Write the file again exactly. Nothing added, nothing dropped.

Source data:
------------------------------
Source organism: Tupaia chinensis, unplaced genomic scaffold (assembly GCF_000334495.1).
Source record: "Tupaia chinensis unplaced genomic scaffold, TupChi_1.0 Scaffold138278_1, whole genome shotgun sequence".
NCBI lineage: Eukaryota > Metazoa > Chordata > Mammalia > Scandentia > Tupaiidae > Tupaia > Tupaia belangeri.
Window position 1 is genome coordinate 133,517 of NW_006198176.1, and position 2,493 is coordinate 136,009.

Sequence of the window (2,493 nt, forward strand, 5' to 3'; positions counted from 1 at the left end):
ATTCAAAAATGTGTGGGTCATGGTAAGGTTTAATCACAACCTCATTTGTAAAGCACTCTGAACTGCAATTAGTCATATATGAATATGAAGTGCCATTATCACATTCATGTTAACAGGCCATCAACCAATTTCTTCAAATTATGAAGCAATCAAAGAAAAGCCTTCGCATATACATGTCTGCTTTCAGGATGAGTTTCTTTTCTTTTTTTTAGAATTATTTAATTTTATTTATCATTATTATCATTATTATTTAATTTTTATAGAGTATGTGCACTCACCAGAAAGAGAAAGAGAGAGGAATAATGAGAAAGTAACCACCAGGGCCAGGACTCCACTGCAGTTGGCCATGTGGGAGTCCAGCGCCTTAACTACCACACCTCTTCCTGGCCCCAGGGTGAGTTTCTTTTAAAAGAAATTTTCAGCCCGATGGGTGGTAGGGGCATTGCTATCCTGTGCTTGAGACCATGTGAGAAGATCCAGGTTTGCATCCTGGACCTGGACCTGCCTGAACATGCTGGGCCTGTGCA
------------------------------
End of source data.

Source organism: Tupaia chinensis, unplaced genomic scaffold (assembly GCF_000334495.1).
Source record: "Tupaia chinensis unplaced genomic scaffold, TupChi_1.0 Scaffold138278_1, whole genome shotgun sequence".
NCBI lineage: Eukaryota > Metazoa > Chordata > Mammalia > Scandentia > Tupaiidae > Tupaia > Tupaia belangeri.
Window position 1 is genome coordinate 133,517 of NW_006198176.1, and position 2,493 is coordinate 136,009.

Sequence of the window (2,493 nt, forward strand, 5' to 3'; positions counted from 1 at the left end):
ATTCAAAAATGTGTGGGTCATGGTAAGGTTTAATCACAACCTCATTTGTAAAGCACTCTGAACTGCAATTAGTCATATATGAATATGAAGTGCCATTATCACATTCATGTTAACAGGCCATCAACCAATTTCTTCAAATTATGAAGCAATCAAAGAAAAGCCTTCGCATATACATGTCTGCTTTCAGGATGAGTTTCTTTTCTTTTTTTTAGAATTATTTAATTTTATTTATCATTATTATCATTATTATTTAATTTTTATAGAGTATGTGCACTCACCAGAAAGAGAAAGAGAGAGGAATAATGAGAAAGTAACCACCAGGGCCAGGACTCCACTGCAGTTGGCCATGTGGGAGTCCAGCGCCTTAACTACCACACCTCTTCCTGGCCCCAGGGTGAGTTTCTTTTAAAAGAAATTTTCAGCCCGATGGGTGGTAGGGGCATTGCTATCCTGTGCTTGAGACCATGTGAGAAGATCCAGGTTTGCATCCTGGACCTGGACCTGCCTGAACATGCTGGGCCTGTGCA